We’ll give you the rundown on how to choose the right power supply.
One of the most difficult components for first-time builders to choose is their power supply. Power supplies won’t improve your framerate and they aren’t really a big part of your system’s aesthetics. However, there is no component more central to your system’s long-term health than your power supply.
If you choose a low-quality power supply, you run the risk of damaging your components.
On the other hand, if you don’t understand how much power you need in order to efficiently power your system, you could end up allocating more of your budget towards your power supply than is necessary.
In this article, we’re going to discuss seven different factors that you should consider before choosing a power supply. Understanding these seven points will help you pick the right power supply for your budget and needs.
Power supplies come in a few different standard sizes. The majority of system builders will use a standard-ATX power supply.
However, if you’re looking to build a mini system, you may need to use a small form-factor PSU.
The PSU form-factor you need will be determined by your case. So, make sure you check the spec sheet of the case you want to use and see what PSU form-factors it supports.
If it’s a mini-ITX case, it may not fit an ATX PSU. Instead, it may only support an SFX or SFX-L PSU.
2. Figuring Out the Correct Wattage for Your System
Before you choose a power supply, you need to first figure out how much power you will actually need from your power supply in order to run your computer
You can do this in a couple of ways:
- Find power draw benchmarks on the components in your system (mainly, your GPU and CPU) and add them together to give you a minimum wattage rating.
- Use OuterVision’s power supply calculator.
In my opinion, OuterVision’s power supply calculator is the much easier and less time-consuming method for determining how much power your system will actually need.
All you have to do is use the drop-down menus provided to enter in your components into the calculator and then hit the calculate button to see what the recommended PSU wattage is for your system. With the ‘Expert’ tab you can even account for overclocking on both your CPU and graphics card as well.
OuterVision’s calculator is probably the most accurate calculator out there. Other calculators end up suggesting wattage ratings that are much higher than you actually need. As a good rule of thumb, though, it’s not a bad idea to add some headroom onto the number that OuterVision gives you. So, if it tells you that you need a 450W power supply, going with a 500-550W unit isn’t a bad idea.
3. A High Wattage Rating Doesn’t Equal A Quality Unit
Just because a power supply is listed as a 600W unit (as an example) doesn’t mean it can deliver that amount of power over a long period of time.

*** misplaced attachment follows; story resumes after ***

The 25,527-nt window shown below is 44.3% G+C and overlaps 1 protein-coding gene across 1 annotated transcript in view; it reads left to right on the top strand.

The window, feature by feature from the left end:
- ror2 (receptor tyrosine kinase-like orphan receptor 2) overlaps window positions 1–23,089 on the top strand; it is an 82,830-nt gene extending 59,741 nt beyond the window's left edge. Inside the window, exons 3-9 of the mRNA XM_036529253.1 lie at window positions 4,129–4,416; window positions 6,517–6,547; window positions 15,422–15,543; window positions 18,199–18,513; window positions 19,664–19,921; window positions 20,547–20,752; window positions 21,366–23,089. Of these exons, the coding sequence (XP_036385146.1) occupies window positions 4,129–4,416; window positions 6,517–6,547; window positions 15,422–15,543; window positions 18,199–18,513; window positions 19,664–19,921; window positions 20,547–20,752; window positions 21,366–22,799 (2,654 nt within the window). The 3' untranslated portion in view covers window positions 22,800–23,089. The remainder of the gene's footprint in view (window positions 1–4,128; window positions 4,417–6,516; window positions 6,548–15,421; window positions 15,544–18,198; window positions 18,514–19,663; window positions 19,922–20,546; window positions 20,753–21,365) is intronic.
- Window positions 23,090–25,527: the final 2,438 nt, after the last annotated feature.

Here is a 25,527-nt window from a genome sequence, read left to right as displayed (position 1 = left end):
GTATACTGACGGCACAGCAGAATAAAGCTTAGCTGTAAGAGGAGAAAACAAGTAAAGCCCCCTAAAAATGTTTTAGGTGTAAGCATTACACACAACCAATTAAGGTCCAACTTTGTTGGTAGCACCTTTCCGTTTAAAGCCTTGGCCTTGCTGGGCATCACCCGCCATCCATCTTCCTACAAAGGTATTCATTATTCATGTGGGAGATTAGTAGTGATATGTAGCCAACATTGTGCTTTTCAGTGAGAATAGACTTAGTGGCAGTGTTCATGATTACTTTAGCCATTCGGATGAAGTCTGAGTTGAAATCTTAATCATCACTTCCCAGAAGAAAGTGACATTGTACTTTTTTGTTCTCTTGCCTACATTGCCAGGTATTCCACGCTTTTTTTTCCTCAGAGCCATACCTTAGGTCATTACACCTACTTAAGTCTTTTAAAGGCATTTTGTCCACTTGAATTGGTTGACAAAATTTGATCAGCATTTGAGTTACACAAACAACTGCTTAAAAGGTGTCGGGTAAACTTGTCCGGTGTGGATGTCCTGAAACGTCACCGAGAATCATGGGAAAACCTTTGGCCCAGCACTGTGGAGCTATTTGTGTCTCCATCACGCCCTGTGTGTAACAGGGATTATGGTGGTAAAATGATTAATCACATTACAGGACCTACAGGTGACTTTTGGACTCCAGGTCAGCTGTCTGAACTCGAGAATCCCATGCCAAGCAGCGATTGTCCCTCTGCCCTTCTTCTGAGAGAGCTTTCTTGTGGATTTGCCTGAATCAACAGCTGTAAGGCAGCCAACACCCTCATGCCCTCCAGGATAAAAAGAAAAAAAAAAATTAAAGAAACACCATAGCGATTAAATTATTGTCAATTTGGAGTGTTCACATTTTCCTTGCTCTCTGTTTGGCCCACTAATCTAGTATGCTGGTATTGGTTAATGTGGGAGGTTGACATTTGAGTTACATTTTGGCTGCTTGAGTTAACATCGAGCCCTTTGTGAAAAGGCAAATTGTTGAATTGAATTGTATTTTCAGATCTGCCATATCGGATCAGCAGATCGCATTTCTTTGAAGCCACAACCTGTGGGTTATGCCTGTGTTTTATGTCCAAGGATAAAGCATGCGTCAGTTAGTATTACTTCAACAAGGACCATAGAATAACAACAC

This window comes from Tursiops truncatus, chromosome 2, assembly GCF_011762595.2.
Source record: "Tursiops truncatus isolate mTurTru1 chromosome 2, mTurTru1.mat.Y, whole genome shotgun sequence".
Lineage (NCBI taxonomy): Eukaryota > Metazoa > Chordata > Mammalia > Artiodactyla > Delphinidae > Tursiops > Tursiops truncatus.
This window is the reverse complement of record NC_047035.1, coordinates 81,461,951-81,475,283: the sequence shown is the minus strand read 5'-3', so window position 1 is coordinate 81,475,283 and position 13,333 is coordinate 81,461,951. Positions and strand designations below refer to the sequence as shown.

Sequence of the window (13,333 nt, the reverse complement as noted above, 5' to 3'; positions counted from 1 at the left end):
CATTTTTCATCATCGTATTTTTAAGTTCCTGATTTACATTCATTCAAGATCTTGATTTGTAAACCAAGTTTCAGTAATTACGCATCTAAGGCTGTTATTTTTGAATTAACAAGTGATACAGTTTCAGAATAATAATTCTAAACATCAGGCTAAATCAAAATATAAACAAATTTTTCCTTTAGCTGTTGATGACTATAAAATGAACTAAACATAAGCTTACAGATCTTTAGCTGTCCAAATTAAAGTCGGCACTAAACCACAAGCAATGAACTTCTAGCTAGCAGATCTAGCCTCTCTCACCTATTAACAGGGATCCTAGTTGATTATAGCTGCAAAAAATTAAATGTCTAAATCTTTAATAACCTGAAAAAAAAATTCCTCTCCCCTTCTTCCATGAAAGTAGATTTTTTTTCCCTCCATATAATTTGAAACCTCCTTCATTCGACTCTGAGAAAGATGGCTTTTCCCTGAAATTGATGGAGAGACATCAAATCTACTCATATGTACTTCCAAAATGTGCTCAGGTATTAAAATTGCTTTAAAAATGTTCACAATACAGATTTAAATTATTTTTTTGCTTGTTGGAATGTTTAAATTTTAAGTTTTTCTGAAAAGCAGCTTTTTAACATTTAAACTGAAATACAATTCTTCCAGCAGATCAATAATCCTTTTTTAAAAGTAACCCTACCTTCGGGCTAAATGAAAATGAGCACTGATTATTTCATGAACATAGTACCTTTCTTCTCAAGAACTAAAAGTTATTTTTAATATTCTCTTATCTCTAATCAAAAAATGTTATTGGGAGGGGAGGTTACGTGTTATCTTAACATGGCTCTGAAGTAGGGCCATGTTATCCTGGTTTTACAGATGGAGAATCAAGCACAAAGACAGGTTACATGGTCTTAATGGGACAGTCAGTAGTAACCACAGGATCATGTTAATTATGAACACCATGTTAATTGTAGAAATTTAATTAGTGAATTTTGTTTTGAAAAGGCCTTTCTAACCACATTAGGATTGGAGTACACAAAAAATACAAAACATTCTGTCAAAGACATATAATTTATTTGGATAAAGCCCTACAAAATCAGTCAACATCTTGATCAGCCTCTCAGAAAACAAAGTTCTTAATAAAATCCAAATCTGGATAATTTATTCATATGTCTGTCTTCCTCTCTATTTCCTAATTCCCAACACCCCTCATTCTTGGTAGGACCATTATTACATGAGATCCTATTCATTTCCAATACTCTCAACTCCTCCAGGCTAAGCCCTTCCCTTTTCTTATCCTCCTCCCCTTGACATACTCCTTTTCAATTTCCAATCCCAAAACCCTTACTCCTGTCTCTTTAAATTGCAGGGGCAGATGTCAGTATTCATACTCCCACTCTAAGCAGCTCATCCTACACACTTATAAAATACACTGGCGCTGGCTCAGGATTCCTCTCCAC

A lot of no-name PSU manufacturers list their power supplies at wattage ratings that are much higher than what they can actually deliver over a given period of time. Some first-time PC builders make the mistake of thinking that just because a power supply has a high wattage rating, that means it is a good enough power supply for their needs.
And, because a lot of these low-quality power supplies come in at ridiculously low prices, some make the mistake of thinking they are getting a solid power supply for a great price. The reality, though, is that they are purchasing a very bad unit that has a misleading wattage rating.
So, it’s important to avoid no-name power supply manufacturers and just stick to well-known manufacturers. Here’s a quick list of manufacturers who are known for making quality power supplies:
- Cooler Master
- be Quiet!
This, of course, is not an end-all list and it’s important to note that not every power supply from the manufacturers listed above are quality units. So, it’s essential that once you know how much wattage you need, that you do your due diligence in researching what quality units are available in your price range.
The best way to do that is to read expert reviews or check our curated list of quality power supplies in our PSU Buyer’s Guide.
4. The Importance of Expert Reviews on Power Supplies
Testing a power supply is a bit more involved of a process as compared to testing/benchmarking other components. Take a look at the testing methodologies from a site like Tom’s Hardware.
As you can see, a lot of extra equipment is used in their power supply tests. And, some of that equipment is fairly expensive.
And, because the process of testing power supplies is a bit more difficult than testing other components, there aren’t as many power supply reviews out there as there are reviews on other components.
Fortunately, there are a handful of reputable power supply reviewers out there. Here are a few of them:
Before you purchase a power supply, it’s a good idea to check and see if any of the above websites have done a review on it first.
Modularity refers to whether or not you have control over the cables on your power supply.
Fully modular power supplies come with none of the cables pre-connected and, instead, allow you to connect only the cables you need.
Semi-modular power supplies come with the most important power cables pre-connected (24-pin motherboard power & CPU power) and allow you to connect the remaining cables you need.
Non-modular power supplies come with all cables preconnected, whether you want to use them or not. For most builders who have no need of multiple SATA power connections, or molex connections, this will leave a whole bunch of left-over cables that will end up connecting to nothing. This group of cables will take up space in your case and look ugly if they can be seen.
If possible, we recommend that you use a modular power supply in your build. However, modularity comes with a premium and if you’re working with a budget, you may not have the option to get a modular power supply.
Of course, there’s nothing inherently wrong with using a non-modular PSU. It will just make cable management a bit trickier and can hurt the aesthetics of your build.